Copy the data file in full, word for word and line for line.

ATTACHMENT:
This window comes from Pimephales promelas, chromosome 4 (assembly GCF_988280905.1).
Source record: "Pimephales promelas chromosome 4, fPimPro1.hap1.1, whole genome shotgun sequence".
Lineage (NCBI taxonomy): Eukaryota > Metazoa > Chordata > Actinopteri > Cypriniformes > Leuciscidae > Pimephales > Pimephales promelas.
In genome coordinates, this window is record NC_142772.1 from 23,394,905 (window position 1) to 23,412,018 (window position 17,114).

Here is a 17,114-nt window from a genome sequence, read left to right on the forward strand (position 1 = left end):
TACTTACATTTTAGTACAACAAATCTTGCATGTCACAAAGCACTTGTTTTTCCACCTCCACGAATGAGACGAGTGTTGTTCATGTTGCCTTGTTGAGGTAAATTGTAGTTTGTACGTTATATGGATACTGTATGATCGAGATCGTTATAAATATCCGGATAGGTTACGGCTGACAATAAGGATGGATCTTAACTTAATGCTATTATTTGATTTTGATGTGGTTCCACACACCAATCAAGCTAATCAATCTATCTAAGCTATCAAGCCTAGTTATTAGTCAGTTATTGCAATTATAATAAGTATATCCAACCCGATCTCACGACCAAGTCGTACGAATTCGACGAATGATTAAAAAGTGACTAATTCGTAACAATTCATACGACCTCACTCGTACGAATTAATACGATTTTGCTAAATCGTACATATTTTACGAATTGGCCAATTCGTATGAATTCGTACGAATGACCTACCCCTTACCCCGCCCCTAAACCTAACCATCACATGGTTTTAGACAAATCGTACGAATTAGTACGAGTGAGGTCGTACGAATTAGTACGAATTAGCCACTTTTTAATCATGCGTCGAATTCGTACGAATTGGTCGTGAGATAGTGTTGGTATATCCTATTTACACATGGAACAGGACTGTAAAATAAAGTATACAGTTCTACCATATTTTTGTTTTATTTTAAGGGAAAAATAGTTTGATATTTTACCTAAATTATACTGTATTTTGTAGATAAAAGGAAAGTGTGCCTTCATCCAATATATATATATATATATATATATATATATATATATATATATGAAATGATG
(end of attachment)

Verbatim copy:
This window comes from Pimephales promelas, chromosome 4 (assembly GCF_988280905.1).
Source record: "Pimephales promelas chromosome 4, fPimPro1.hap1.1, whole genome shotgun sequence".
Lineage (NCBI taxonomy): Eukaryota > Metazoa > Chordata > Actinopteri > Cypriniformes > Leuciscidae > Pimephales > Pimephales promelas.
In genome coordinates, this window is record NC_142772.1 from 23,394,905 (window position 1) to 23,412,018 (window position 17,114).

Here is a 17,114-nt window from a genome sequence, read left to right on the forward strand (position 1 = left end):
TACTTACATTTTAGTACAACAAATCTTGCATGTCACAAAGCACTTGTTTTTCCACCTCCACGAATGAGACGAGTGTTGTTCATGTTGCCTTGTTGAGGTAAATTGTAGTTTGTACGTTATATGGATACTGTATGATCGAGATCGTTATAAATATCCGGATAGGTTACGGCTGACAATAAGGATGGATCTTAACTTAATGCTATTATTTGATTTTGATGTGGTTCCACACACCAATCAAGCTAATCAATCTATCTAAGCTATCAAGCCTAGTTATTAGTCAGTTATTGCAATTATAATAAGTATATCCAACCCGATCTCACGACCAAGTCGTACGAATTCGACGAATGATTAAAAAGTGACTAATTCGTAACAATTCATACGACCTCACTCGTACGAATTAATACGATTTTGCTAAATCGTACATATTTTACGAATTGGCCAATTCGTATGAATTCGTACGAATGACCTACCCCTTACCCCGCCCCTAAACCTAACCATCACATGGTTTTAGACAAATCGTACGAATTAGTACGAGTGAGGTCGTACGAATTAGTACGAATTAGCCACTTTTTAATCATGCGTCGAATTCGTACGAATTGGTCGTGAGATAGTGTTGGTATATCCTATTTACACATGGAACAGGACTGTAAAATAAAGTATACAGTTCTACCATATTTTTGTTTTATTTTAAGGGAAAAATAGTTTGATATTTTACCTAAATTATACTGTATTTTGTAGATAAAAGGAAAGTGTGCCTTCATCCAATATATATATATATATATATATATATATATATATATATATATGAAATGATG